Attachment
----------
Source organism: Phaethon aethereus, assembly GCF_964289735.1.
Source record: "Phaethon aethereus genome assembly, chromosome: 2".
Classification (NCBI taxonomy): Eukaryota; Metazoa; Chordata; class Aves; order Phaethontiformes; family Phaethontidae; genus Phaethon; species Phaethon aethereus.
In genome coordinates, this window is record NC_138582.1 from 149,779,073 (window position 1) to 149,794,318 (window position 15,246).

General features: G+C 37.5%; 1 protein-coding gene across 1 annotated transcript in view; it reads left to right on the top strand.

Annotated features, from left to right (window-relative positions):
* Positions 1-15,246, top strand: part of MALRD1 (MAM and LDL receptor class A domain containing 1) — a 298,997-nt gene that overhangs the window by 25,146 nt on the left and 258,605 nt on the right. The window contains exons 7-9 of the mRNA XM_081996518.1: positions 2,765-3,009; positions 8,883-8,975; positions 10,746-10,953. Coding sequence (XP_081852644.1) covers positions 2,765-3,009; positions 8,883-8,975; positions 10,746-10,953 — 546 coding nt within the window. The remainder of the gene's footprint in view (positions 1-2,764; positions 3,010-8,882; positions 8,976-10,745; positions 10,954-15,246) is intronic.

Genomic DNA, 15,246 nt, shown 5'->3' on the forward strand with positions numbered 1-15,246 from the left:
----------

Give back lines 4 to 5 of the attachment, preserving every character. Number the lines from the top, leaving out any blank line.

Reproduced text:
In genome coordinates, this window is record NC_138582.1 from 149,779,073 (window position 1) to 149,794,318 (window position 15,246).

General features: G+C 37.5%; 1 protein-coding gene across 1 annotated transcript in view; it reads left to right on the top strand.